BIOGRAPHIES Speakers, Panelists, and Moderators Sean Basinski is the founder and director of the Street Vendor Project, a member-based advocacy group for vendors’ rights at the Urban Justice Center and is teaching a community organizing class in the Metropolitan Studies Department at New York University. The Street Vendor Project, with a thousand active members, seeks to increase justice and respect for everyone who sells food and merchandise on the streets and sidewalks of New York City. Members believe that vendors bring life to the streets and safety to communities, and seeks more licenses, more public space for vending, and less harassment. In 2009, he spent seven months researching and writing about the informal economy as a Fulbright scholar in Lagos, Nigeria. In 1998, before attending law school, Sean sold burritos from the corner of 52nd Street and Park Avenue. Yong Chen is Associate Professor of History and Asian American Studies at the University of California, Irvine. He is the author of Chinese San Francisco 1850-1943: A Transpacific Community (Stanford, 2000). His research on diverse topics such as Chinese American history, U.S. ethnic food, and higher education has been published in various leading academic journals and has received much public attention in the United States and China. He is a main contributor to Civil Rights in America: A Framework for Identifying Significant Sites for the National Park Service, authorized and funded by the U.S. Congress. He is also a regular contributor to an editorial column in World Journal, the largest Chinese newspaper in the U.S and a frequent guest on ETTV, discussing issues pertaining to China, U.S., and Taiwan. Alexandra Délano is Assistant Professor of Global Studies and coordinator of the International Center for Migration, Ethnicity, and Citizenship (ICMEC) at The New School for Social Research. She is author of Mexico and Its Diaspora (CUP, 2011). Dr. Delano specializes in the study of migration from a political perspective, specifically the role of the sending state in managing migration, the limits of cooperation at the bilateral, regional, and multilateral levels, and the transnational relationships between states and migrants. Her research focuses on Mexican migration to the U.S. and the historical development of Mexico’s diaspora engagement policies. Dr. Delano has been a Post-Doctoral Fellow in Politics at The New School for Social Research and a Fellow at Yale University and has worked as a senior researcher for the Americas Society/Council of the Americas and as a Political and Economic Affairs Attaché for the Consulate General of Mexico in New York. Her articles have appeared in International Migration Review, The Journal of Ethnic and Migration Studies, International Migration, Social Research, Americas Quarterly and Migracion y Desarrollo. Von Diaz is a multimedia journalist and oral historian based in New York City. Her reporting and research focuses on immigration, Latino culture, Cuba, and LGBT issues. She currently works as the Marketing & Communications Manager at El Museo del Barrio in New York City. She was born in Puerto Rico and holds a dual M.A. in Journalism and Latin American and Caribbean Studies from New York University, and a B.A. in Women's Studies from Agnes Scott College. Her work has been published by PRI’s The World, Latino USA, WNYC, and New American Media. She is a journalist for Feet in 2 Worlds, a program of the Center for NYC Affairs at The New School. Hasia Diner is Professor of Hebrew and Judaic Studies and History, Paul S. and Sylvia Steinberg Professor of American Jewish History, and Director of the Goldstein-Goren Center for American Jewish History at New York University. Hasia Diner's work has been located at the intersection of American and Jewish history. In a series of project since her first book which explored the ways in which American Jewish engaged with the issues surrounding the condition of black Americans in the early twentieth century through her most recently published book, which examined the ways in which Jews in post-World War II America went about creating a public culture that memorialized the Holocaust. She has been interested on the mutual impact of America and the Jews. She has ventured out from there looking in several books at the histories of other European immigrant groups in the United States and is currently completing a book on global Jewish migrations and the history of Jewish peddling, a project which takes her far afield from the United States. Her books include Hungering for America: Italian, Irish and Jewish Foodways in the Age of Migration (Cambridge: Harvard University Press, 2002), a nominee for the James Beard Award in the "writing about food" category. James C. Hathaway is James E. and Sarah A. Degan Professor of Law and Founding Director of the Program in Refugee and Asylum Law at University of Michigan Law School. Professor Hathaway is a leading authority on international refugee law whose work is regularly cited by the most senior courts of the common law world. He is Distinguished Visiting Professor of International Refugee Law at the University of Amsterdam and Professorial Fellow of the University of Melbourne. Prof. Professor Hathaway's publications include more than 70 journal articles, a leading treatise on the refugee definition (The Law of Refugee Status, 1991; second edition forthcoming in 2013), an interdisciplinary study of models for refugee law reform (Reconceiving International Refugee Law, 1997) and The Rights of Refugees under International Law (2005), winner of the American Society of International Law's Certificate of Merit. He is counsel on international protection to the U.S. Committee for Refugees and Immigrants and founding patron of Asylum Access, a nonprofit organization committed to delivering innovative legal aid to refugees in the global South. Professor Hathaway sits on the editorial boards of the Journal of Refugee Studies and of the Immigration and Nationality Law Reports and directs the Refugee Caselaw Site, a website that collects, indexes, and publishes leading judgments on refugee law from around the world. Dolores Huerta is co-founder and First Vice President Emeritus of the United Farm Workers of America, AFL-CIO (UFW), and President of the Dolores Huerta Foundation. For her full bio, please visit the Dolores Huerta Foundation’s bio page. Luis Jaramillo is the Associate Chair of the Writing Program at the New School, where he oversees the undergraduate curriculum and the Riggio Honors Program: Writing and Democracy and teaches courses in fiction and nonfiction, and is co-editor of the journal The Inquisitive Eater: New School Food. Saru Jayaraman is the Co-Founder and Co-Director of the Restaurant Opportunities Centers United (ROC-United) and Director of the Food Labor Research Center at University of California, Berkeley. After 9/11, together with displaced World Trade Center workers, she co-founded ROC in New York, which has organized restaurant workers to win workplace justice campaigns, conduct research and policy work, partner with responsible restaurants, and launch cooperatively-owned restaurants. ROC now has 10,000 members in 19 cities nationwide. The story of Saru and her co-founder's work founding ROC has been chronicled in the book The Accidental American. Ms. Jayaraman co-edited The New Urban Immigrant Workforce, (ME Sharpe, 2005). Saru is a graduate of Yale Law School and the Harvard Kennedy School of Government. She was profiled in the New York Times' "Public Lives" section in 2005, and has been named one of Crain's "40 Under 40" (2008), 1010 Wins' "Newsmaker of the Year," and one of New York Magazine's "Influentials" of New York City. She authored Behind the Kitchen Door (Cornell University Press, 2013). Ellen Ernst Kossek was appointed Basil S. Turner Distinguished Professor of Management at Purdue University's Krannert School of Management and the Inaugural Research Director of the Susan Bulkeley Butler Center for Leadership Excellence in January 2013. Dr. Kossek is also currently Associate Director of the Center for Work-Family Stress, Safety, and Health of the U.S. National Institutes of Health, Work, Family and Health Network, an interdisciplinary national research team collaborating to implement field studies that have the goal of reducing work-family conflict as a pathway to enhance employee and family health and organizational effectiveness. She has published dozens of articles in leading journals, and authored nine books and many chapters. Her book (with Brenda Lautsch) CEO of Me: Creating a Life That Works in the Flexible Job Age (2009, Wharton/Pearson Publishing) is a best-selling book on "flexstyles", e-working, and changing work-life patterns. This book has been translated into Korean, recognized by the Singapore government, distributed globally, and spawned development of the Work-Life Indicator with the Center for Creative Leadership. Marie Myung-Ok Lee is a fiction and nonfiction writer. Her work has appeared in Guernica, Witness, FiveChapters, The New York Times, the New York Times Magazine, the Washington Post, Slate, and she is a regular contributor to The Atlantic and Salon. She is author of Somebody’s Daughter, a Minnesota Book Award finalist. She has been a Fulbright Scholar and a fellow at MacDowell, Yaddo, and VCCA and is a founder and former board president of the Asian American Writers Workshop. She teaches creative writing at Brown and Columbia. Lee’s next novel is forthcoming with Simon & Schuster in 2014.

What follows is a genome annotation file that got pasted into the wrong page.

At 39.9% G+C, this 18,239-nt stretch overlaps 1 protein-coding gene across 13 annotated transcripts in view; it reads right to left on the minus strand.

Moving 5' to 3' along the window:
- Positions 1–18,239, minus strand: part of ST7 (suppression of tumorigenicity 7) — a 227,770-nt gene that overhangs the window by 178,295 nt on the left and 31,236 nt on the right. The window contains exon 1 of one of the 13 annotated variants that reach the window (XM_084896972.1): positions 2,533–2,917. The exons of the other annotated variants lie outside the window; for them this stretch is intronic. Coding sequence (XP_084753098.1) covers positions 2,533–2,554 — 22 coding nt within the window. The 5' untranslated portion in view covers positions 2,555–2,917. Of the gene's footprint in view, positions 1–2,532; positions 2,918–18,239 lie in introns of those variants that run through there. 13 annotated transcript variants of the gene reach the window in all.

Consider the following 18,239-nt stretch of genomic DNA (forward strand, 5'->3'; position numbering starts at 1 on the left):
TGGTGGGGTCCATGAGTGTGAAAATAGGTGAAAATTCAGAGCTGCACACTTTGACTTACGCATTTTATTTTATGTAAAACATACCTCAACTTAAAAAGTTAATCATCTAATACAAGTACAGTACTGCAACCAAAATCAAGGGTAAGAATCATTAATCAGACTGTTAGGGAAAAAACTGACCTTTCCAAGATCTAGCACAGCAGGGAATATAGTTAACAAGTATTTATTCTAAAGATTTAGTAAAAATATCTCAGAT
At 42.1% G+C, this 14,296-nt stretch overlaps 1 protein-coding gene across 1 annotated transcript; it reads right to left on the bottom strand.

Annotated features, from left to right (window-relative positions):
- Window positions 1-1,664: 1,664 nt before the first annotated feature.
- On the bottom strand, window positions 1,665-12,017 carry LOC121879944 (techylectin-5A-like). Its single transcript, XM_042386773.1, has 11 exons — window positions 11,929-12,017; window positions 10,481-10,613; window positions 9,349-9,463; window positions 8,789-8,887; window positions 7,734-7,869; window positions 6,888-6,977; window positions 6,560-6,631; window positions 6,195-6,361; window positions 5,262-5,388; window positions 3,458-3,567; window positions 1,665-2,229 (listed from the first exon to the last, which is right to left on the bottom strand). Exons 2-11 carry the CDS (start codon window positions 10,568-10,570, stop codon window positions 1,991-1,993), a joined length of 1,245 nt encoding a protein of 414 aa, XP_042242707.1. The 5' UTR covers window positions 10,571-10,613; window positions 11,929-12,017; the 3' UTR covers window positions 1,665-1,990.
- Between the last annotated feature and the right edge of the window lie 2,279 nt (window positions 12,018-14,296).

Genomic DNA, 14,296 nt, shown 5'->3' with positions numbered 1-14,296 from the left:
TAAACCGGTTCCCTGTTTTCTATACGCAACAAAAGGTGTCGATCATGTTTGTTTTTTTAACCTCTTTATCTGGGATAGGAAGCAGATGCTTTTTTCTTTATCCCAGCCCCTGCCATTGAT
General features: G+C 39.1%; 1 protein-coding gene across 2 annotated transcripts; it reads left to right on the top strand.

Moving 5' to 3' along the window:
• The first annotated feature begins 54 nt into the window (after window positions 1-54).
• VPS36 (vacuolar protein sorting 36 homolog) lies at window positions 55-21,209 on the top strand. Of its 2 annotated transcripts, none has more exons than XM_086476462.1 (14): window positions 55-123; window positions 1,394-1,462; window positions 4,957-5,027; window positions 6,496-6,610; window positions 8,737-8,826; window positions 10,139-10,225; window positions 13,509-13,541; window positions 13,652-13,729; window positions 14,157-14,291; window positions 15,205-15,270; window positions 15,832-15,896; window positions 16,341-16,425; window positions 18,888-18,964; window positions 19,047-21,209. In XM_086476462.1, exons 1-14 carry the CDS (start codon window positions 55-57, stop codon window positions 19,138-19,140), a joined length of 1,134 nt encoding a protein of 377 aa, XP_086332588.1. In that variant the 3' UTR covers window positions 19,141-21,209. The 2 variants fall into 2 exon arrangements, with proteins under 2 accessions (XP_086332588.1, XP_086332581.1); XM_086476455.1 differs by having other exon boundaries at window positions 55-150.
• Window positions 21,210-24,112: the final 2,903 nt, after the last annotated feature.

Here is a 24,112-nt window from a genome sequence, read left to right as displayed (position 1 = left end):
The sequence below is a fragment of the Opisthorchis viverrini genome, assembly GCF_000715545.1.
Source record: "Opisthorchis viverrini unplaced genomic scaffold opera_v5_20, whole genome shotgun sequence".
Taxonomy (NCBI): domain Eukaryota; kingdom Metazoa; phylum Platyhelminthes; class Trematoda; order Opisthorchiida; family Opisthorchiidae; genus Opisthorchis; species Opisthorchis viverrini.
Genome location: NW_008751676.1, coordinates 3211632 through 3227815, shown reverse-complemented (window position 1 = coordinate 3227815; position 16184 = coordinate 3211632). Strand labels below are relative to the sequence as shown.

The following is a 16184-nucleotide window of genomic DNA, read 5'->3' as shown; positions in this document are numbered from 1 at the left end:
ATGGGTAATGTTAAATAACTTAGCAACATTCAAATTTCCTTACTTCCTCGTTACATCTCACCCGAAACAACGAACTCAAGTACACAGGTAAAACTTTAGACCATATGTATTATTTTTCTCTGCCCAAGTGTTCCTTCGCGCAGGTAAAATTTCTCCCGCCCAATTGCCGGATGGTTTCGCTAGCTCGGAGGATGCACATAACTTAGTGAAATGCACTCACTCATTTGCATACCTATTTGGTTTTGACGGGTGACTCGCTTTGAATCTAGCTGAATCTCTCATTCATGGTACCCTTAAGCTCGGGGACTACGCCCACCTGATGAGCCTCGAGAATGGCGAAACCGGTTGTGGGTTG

Arup Maharatna has been Professor at the Gokhale Institute of Politics and Economics in India since 2001. Previously, Maharatna was Professor of Economics and Head of the Department of Economics at University of Burdwan, West Bengal, India. He was a Bell Fellow on Population Council Fellowship at Harvard Center for Population and Development Studies at Harvard University (1997-1998). Professor Maharatna earned his Masters and Ph.D. in Demography at the London School of Economics and Political Science. His books include: The Demography of Famines: An Indian Historical Perspective (Oxford University Press, 1996), Demographic Perspectives on India's Tribes, (Oxford University Press, 2005), India's Perception, Society, and Development: Essays Unpleasant (Springer, 2012). Jeffrey Pilcher is Professor in the Department of History at the University of Minnesota. His books include Planet Taco: A Global History of Mexican Food (OUP, 2012), Food in World History (Routledge, 2006), The Sausage Rebellion: Public Health, Private Enterprise, and Meat in Mexico City, 1890-1917 (University of New Mexico Press, 2006), and ¡Que vivan los tamales! Food and the Making of Mexican Identity (University of New Mexico Press, 1998). He also edited the Oxford Handbook of Food History. Dwaine Plaza is Professor of Sociology in the School of Public Policy at Oregon State University. His publications focus on: return migration; remittance practices among Caribbeans; hybridity and segmented assimilation among second generation Caribbeans; migration and settlement experiences of Caribbeans; new internet communication technology (Skype, Facebook, and Email) as transnational bridges for immigrants living in the diaspora; Canadian immigration policy and its influence on flows of Caribbean people; sexuality and identity issues among the second generation; food and popular culture among Caribbeans;and elderly Caribbeans living in Great Britain and Canada. His current research looks at transnational caregiving among Caribbeans in the international diaspora. Krishnendu Ray is Associate Professor of Food Studies and Chair of the Department of Nutrition, Food Studies, and Public Health at New York University. Prior to joining the NYU faculty in 2005, Krishnendu was a faculty member and an Associate Dean for Curriculum Development at The Culinary Institute of America (CIA) from 1996. A food studies scholar, he is the author of The Migrant’s Table: Meals and Memories in Bengali-American Households (Temple University, 2004), as well as several chapters such as "Exotic Restaurants and Expatriate Home Cooking" in David Inglis and Debra Gimlin, eds., The Globalization of Food (Oxford: Berg, 2009), and articles such as "Nation and Cuisine: The Evidence from American Newspapers ca. 1830-2003," Food & Foodways, 16, 4 (August 2008): 259-297, "Domesticating Cuisine: Food and Aesthetics on American Television," Gastronomica 7, 1 (Winter 2007): 50-63, "Ethnic Succession and the New American Restaurant Cuisine," in David Beriss and David Sutton, eds., The Restaurants Book: Ethnographies of Where we Eat (Oxford: Berg Publishers, 2007), and "Why do Ethnic Restaurants Have Terrible Service?" (2003). His most recent co-edited book is Curried Cultures: Globalization, Food, and South Asia (University of California Press, 2012). He is currently working on his next book-length project tentatively titled "Taste, Toil and Ethnicity: Immigrant Restaurateur and the American City." He serves on the editorial board of the journal Food, Culture, & Society. Sakiko Fukuda-Parr is professor of International Affairs at The New School. She is a development economist working in the multidisciplinary framework of capabilities and human development. Her current work focuses on international development agendas and human rights perspectives, the nexus of armed conflict and poverty, and global technology. Prior to coming to the New School, she was a Research Fellow at Harvard University's Kennedy School of Government where she worked on the book on the political economy of agricultural biotechnology. From 1995 to 2004, she was director of the UNDP Human Development Reports. Created by Mahbub ul Haq to advocate policy options that expand human choices and freedom, this annual publication that tracks global poverty and development has been an influential source on policy challenges for politicians, governments, NGOs, media, and researchers. The 10 reports Sakiko led covered a broad range of themes, from globalization to new technologies, democracy, human rights and cultural diversity. She has had a long career in international development, starting at the World Bank where she worked on agriculture in the Middle East, and moving on to UNDP where her assignments included managing programs in East and West Africa, and leading policy initiatives for aid effectiveness and capacity development. Her publications, in addition to the Human Development Reports, include: The Gene Revolution: GM Crops and Unequal Development (main contributor and editor); Readings in Human Development (edited with Shivakumar); Rethinking Technical Cooperation – Reforms for capacity building in Africa (with Elliot Berg); Capacity for Development (edited with C. Lopes and K. Malik), and numerous papers and book chapters on issues of poverty, gender, human rights, technology. She founded and is editor of the Journal of Human Development, and is on the editorial board of Feminist Economics. She is also on the board of several NGOs that advocate human rights and technology for development. Sakiko received her BA from Cambridge University, MALD from the Fletcher School of Law and Diplomacy, and MA from the University of Sussex (UK). Monique Truong is a writer based in Brooklyn, New York who was born in Saigon, South Vietnam, in 1968. Her first novel was The Book of Salt (Houghton Mifflin, 2003)—a national bestseller and the recipient of the New York Public Library Young Lions Fiction Award, the Bard Fiction Prize, the Stonewall Book Award-Barbara Gittings Literature Award, a PEN Oakland/Josephine Miles National Literary Award, an Association for Asian American Studies Poetry/Prose Award, and a Seventh Annual Asian American Literary Award. In 2003, The Book of Salt was also honored as a New York Times Notable Fiction Book, a Chicago Tribune Favorite Fiction Book, one of the Village Voice’s 25 Favorite Books, and one of the Miami Herald‘s Top 10 Books. Her second novel, Bitter in the Mouth (Random House, 2010), is the inaugural selection of the Ladies’ Home Journal Book Club and received the Rosenthal Family Foundation Award from the American Academy of Arts and Letters and was named a 25 Best Fiction Books of 2010 by Barnes & Noble, a 10 Best Fiction Books of 2010 by Hudson Booksellers, and the adult fiction Honor Book by the Asian Pacific American Librarians Association. Truong is also a contributing co-editor of Watermark: An Anthology of Vietnamese American Poetry & Prose (Asian American Writers’ Workshop, 1998). Truong writes a monthly online food column entitled Ravenous for the New York Times’ T Magazine. She has contributed to Real Simple, Town & Country, Condé Nast Traveler, Allure, Saveur, Food & Wine, Gourmet, the Times of London (Saturday Magazine), Time Magazine (Asia edition), and other publications. Truong was a PEN/Robert Bingham Fellow, a Princeton University’s Hodder Fellow, and a 2010 Guggenheim Fellow. Koko Warner is the Head of the Environmental Migration, Social Vulnerability and Adaptation Section at UNU-EHS. Warner is a Lead Author for IPCC´s Fifth Assessment Report, Working Group Two on Adaptation (chapter 20). Warner researches risk management strategies of the poor in adapting to changing environmental and climatic conditions. She directs three research tracks at UNU related to adaptation: the use of risk management and risk transfer measures, social resilience and environmental change, and environmentally induced migration. Warner served on the management board of the EACH-FOR project, a first-time global survey of environmentally induced migration in 23 countries. She was Co-Chair of the German Marshall Fund project on Climate Change and Migration. She helped found and is on the Steering Committee of the Climate Change, Environment, and Migration Alliance (CCEMA) and works extensively in the context of the UNFCCC climate negotiations on adaptation (particularly in risk management and migration). She is co-chair of the German Marshall Fund Study Team on Climate Change and Migration, part of the FP7 Project "Climate Change, Hydro-conflicts and Human Resources" (CLICO), oversees the work of the Munich Re Foundation Chair on Social Vulnerability project at UNU-EHS, a network of seven endowed professors and a community of scholars working on related topics. Koko is the UNU focal point to the UNFCCC, focal point for climate adaptation and the Nairobi Work Programme. She is currently UNU focal point to the HLCP. She is a member of the UN´s Interagency Standing Committee, Task force on Climate Change, Migration and Displacement. Koko Warner studied development and environmental economics at George Washington University, and the University of Vienna where she received her PhD in economics as Fulbright Scholar. Previously she worked at IIASA, and the Swiss Federal Institute for Snow and Avalanche Research (SLF) at the Swiss Federal Institute of Technology (ETH Zurich). She has been published in Nature talks Climate Change, Scientific American, Climate Policy, Global Environmental Change, Disasters, Environmental Hazards, Natural Hazards, Population and Environment, The Geneva Papers on Risk and Insurance - Issues and Practice, and other journals. She serves on the editorial board of the International Journal of Global Warming. Tiphanie Yanique is Assistant Professor in the MFA School of Writing at The New School for Public Engagement and is author of How to Escape from a Leper Colony (Graywolf Press, 2010). Yanique’s writing has won the 2011 BOCAS Prize for Caribbean Fiction, Boston Review Prize in Fiction, a Rona Jaffe Foundation Writers Award, a Pushcart Prize, a Fulbright Scholarship and an Academy of American Poet's Prize. She has been listed by the Boston Globe as one of the sixteen cultural figures to watch out for and by the National Book Foundation as one of the 2010 5 Under 35, a list announcing the next generation of fiction writers. About the Directors Fabio Parasecoli is Associate Professor and Coordinator Food Studies at The New School for Public Engagement. Fabio Parasecoli's research focuses on the intersections of food, media and politics and his current work examines food and masculinity in movies and the sociopolitical aspects of food, international trade and intellectual property. Deeply involved in the international food studies movement, he is program advisor at Gustolab, a center for food and culture in Rome; he helped establish the Study Abroad program in Rome for the University of Illinois Champaign-Urbana; and he is on the advisory board for the MA program in Food Systems at Universitat Oberta de Catalunya in Barcelona. Professor Parasecoli also teaches courses on food and media at the University of Gastronomic Sciences in Pollenzo, Italy. Born in Rome, Professor Parasecoli is a former correspondent who covered politics and East Asian cultures while working frequently in Asia and the Middle East. He did two years of post-graduate research in China on contemporary Chinese history. Having grown up in a culture where food is a complex, contentious and dynamic issue, he gradually shifted his professional focus to food writing. He worked for many years as the U.S. correspondent for Gambero Rosso, Italy's authoritative food and wine magazine. His books include Food Culture in Italy (2004), The Introduction to Culinary Cultures in Europe (The Council of Europe, 2005), Bite Me! Food and Pop Culture (2008) and The History of Food in Italy: Place, Power, Identity is forthcoming. Arien Mack, the Alfred and Monette Marrow Professor of Psychology at The New School for Social Research, has been the editor of Social Research since 1970 and is the founder and director of the Social Research conference series and all other Social Research projects. She teaches and manages a research laboratory investigating visual perception. Her publications include more than 60 articles, a book, Inattentional Blindness (1998), and three edited volumes (issues of Social Research republished as books by university presses): Death and the American Experience (1973), Technology and the Rest of Culture (1997), and Humans and Other Animals (1995).